Country Water Actions

Country water actions are stories that showcase water reforms undertaken by individuals, communities, organizations, and governments in Asia-Pacific countries and elsewhere.

Tuvalu: Tiny Tuvalu Fights for Survival
September 2007

Rising sea levels due to climate change can wipe out Tuvalu in half a century. Instead of worrying, however, Tuvalu citizens are doing their share in reducing harmful greenhouse gases to decelerate global warming, and hoping that the international community would notice them before the Pacific Ocean engulfs their tiny island country. “SMALL IS BEAUTIFUL” The world’s second smallest nation hopes to become an example of sustainable development that others can emulate. But the South Pacific island nation of Tuvalu and its 10, 500 people may only have 50 years or less to set that example before it is swept away by rising sea levels due to climate change. “Construction of the first ever biogas digester on a coral island is complete,” said Gilliane Le Gallic, president of Alofa Tuvalu, a Paris-based group that is working with the local Tuvaluan government on creating simple, workable models of sustainable development that can be reproduced elsewhere. Located on a small islet near Tuvalu’s capital of Funafuti, the biogas digester uses manure from about 60 pigs to produce gas for cooking stoves, which helps decrease greenhouse gases that accelerate climate change. More than 40 Tuvaluans have also been trained at the newly opened Tuvalu National Training Center on renewable energy. In 2004, Le Gallic and some partners developed “Small Is Beautiful,” a decade-long plan that would assist Tuvaluans in surviving as a nation, and if possible, allow them to remain on their ancestral land. The biogas digester is part of this plan. Inspiration came after Le Gallic, also a documentary filmmaker, worked on a film “Trouble in Paradise,” which documented Tuvalu's plight as the first nation destined to be wiped out by climate change. Le Gallic felt she had to get involved in finding solutions. Both the local government and people are strong supporters of the plan and want to “become a model of an environmentally respectful nation,” Le Gallic said. “I think Tuvalu can be a powerful symbol and example to the world.”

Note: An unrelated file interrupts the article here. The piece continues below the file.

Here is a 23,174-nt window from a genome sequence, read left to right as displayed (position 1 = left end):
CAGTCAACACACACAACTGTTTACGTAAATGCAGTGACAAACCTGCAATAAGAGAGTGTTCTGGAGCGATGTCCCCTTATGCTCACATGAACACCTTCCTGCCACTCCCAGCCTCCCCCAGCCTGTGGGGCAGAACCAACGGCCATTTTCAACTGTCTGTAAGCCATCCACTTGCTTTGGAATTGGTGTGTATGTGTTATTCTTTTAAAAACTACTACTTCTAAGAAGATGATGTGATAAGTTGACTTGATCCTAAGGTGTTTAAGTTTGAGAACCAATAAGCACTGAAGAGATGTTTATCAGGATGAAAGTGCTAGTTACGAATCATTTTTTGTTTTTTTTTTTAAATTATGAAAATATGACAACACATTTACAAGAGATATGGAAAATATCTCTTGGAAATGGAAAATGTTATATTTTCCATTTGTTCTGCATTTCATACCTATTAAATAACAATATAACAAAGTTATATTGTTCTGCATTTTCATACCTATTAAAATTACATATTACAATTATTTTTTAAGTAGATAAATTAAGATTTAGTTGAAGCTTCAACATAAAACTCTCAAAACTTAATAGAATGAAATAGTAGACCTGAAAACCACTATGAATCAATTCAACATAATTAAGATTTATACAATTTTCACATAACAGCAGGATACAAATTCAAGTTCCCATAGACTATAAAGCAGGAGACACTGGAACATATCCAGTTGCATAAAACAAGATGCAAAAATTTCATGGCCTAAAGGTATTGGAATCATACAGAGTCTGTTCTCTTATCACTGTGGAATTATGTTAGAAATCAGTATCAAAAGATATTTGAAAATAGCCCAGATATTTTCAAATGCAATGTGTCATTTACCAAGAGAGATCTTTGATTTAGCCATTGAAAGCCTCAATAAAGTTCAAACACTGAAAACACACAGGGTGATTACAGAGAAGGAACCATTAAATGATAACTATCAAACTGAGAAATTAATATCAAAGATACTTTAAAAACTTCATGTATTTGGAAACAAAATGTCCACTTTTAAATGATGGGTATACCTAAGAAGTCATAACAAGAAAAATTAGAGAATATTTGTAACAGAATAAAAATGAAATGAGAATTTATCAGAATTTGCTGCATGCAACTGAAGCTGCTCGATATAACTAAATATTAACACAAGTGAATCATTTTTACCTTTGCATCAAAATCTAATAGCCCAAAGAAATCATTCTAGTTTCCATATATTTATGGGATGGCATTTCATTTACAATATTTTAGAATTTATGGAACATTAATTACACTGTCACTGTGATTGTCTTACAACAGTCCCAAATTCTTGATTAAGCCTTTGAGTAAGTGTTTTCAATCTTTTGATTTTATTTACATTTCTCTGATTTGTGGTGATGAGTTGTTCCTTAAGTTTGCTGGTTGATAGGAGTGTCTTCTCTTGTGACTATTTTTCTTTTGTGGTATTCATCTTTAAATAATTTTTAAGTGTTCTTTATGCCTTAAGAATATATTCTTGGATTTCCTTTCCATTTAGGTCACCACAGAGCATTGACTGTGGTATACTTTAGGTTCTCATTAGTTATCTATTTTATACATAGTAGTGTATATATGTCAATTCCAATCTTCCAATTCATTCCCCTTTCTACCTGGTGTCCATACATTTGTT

FACING THE FORCES OF NATURE A former British colony, Tuvalu is comprised of nine coral islands topped by dense tropical vegetation covering about 26 square kilometers. It is one of the world’s lowest lying nations, with less than four meters above sea level at its highest point. Last spring, the “king tides” were the highest in memory, swamping many of the islands, and hastening erosion and salt water intrusion that is making soil infertile. Sea levels have been rising in Tuvulu at twice the average global rate predicted by the United Nations Intergovernmental Panel on Climate Change. And this rise may be accelerating as global temperatures climb. In just the past dozen years, Tuvalu has reported sea level rises of 10 centimeters, according to the South Pacific Sea Level and Climate Monitoring Project. With most Tuvaluans living just one or two meters above sea level, experts say much of the island chain may be underwater in 50 years, and possibly sooner if a major storm strikes. More than 4,000 people have already left the islands to live in New Zealand. The Tuvaluan government has been vocal in urging industrialized nations to take urgent action on climate change. Enele Sopoaga, the former permanent representative of Tuvalu to the United Nations, expressed extreme frustration at “the double standards of industrialized nations” for inaction on climate change while criticizing other countries about human rights policies, “while they are playing with the lives of island people and the Inuit”—referring to the native peoples of the Arctic Circle, whose traditional livelihoods are being destroyed by global warming. Tuvalu’s subsistence economy, which relied on fishing and local gardens, has only recently been shifting to imported food and fuel. Located approximately 1,000 kilometers north of Fiji, the country is isolated and has minimal exports, the most prominent being its internet country suffix that can be sold to anyone wanting their websites to end with “.tv.” Human waste and trash have become local environmental problems as there are no treatment or disposal facilities.